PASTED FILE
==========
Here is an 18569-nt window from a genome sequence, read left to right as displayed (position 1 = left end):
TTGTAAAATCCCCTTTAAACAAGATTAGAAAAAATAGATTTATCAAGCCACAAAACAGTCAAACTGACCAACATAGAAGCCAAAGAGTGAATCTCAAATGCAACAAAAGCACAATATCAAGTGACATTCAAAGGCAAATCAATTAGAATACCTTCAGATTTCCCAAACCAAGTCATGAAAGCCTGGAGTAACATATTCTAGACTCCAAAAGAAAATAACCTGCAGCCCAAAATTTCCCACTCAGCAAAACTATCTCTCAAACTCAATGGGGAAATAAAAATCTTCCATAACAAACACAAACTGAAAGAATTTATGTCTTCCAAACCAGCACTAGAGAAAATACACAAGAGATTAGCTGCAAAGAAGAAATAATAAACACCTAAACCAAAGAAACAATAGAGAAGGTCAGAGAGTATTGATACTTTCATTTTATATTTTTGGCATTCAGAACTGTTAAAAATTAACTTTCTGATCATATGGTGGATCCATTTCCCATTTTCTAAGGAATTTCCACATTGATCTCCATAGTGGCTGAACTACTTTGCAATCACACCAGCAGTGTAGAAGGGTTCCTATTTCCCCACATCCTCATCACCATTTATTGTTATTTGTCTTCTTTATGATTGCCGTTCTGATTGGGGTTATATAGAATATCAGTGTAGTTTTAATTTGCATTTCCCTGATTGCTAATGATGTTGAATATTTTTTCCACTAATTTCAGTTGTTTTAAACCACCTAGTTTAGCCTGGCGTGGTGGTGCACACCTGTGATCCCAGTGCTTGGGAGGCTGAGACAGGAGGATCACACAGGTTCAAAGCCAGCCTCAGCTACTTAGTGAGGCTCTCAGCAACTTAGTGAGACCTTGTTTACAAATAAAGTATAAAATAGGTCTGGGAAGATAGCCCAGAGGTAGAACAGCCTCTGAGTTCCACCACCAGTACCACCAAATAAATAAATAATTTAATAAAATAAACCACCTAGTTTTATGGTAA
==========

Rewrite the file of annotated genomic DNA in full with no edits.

Here is an 18569-nt window from a genome sequence, read left to right as displayed (position 1 = left end):
TTGTAAAATCCCCTTTAAACAAGATTAGAAAAAATAGATTTATCAAGCCACAAAACAGTCAAACTGACCAACATAGAAGCCAAAGAGTGAATCTCAAATGCAACAAAAGCACAATATCAAGTGACATTCAAAGGCAAATCAATTAGAATACCTTCAGATTTCCCAAACCAAGTCATGAAAGCCTGGAGTAACATATTCTAGACTCCAAAAGAAAATAACCTGCAGCCCAAAATTTCCCACTCAGCAAAACTATCTCTCAAACTCAATGGGGAAATAAAAATCTTCCATAACAAACACAAACTGAAAGAATTTATGTCTTCCAAACCAGCACTAGAGAAAATACACAAGAGATTAGCTGCAAAGAAGAAATAATAAACACCTAAACCAAAGAAACAATAGAGAAGGTCAGAGAGTATTGATACTTTCATTTTATATTTTTGGCATTCAGAACTGTTAAAAATTAACTTTCTGATCATATGGTGGATCCATTTCCCATTTTCTAAGGAATTTCCACATTGATCTCCATAGTGGCTGAACTACTTTGCAATCACACCAGCAGTGTAGAAGGGTTCCTATTTCCCCACATCCTCATCACCATTTATTGTTATTTGTCTTCTTTATGATTGCCGTTCTGATTGGGGTTATATAGAATATCAGTGTAGTTTTAATTTGCATTTCCCTGATTGCTAATGATGTTGAATATTTTTTCCACTAATTTCAGTTGTTTTAAACCACCTAGTTTAGCCTGGCGTGGTGGTGCACACCTGTGATCCCAGTGCTTGGGAGGCTGAGACAGGAGGATCACACAGGTTCAAAGCCAGCCTCAGCTACTTAGTGAGGCTCTCAGCAACTTAGTGAGACCTTGTTTACAAATAAAGTATAAAATAGGTCTGGGAAGATAGCCCAGAGGTAGAACAGCCTCTGAGTTCCACCACCAGTACCACCAAATAAATAAATAATTTAATAAAATAAACCACCTAGTTTTATGGTAA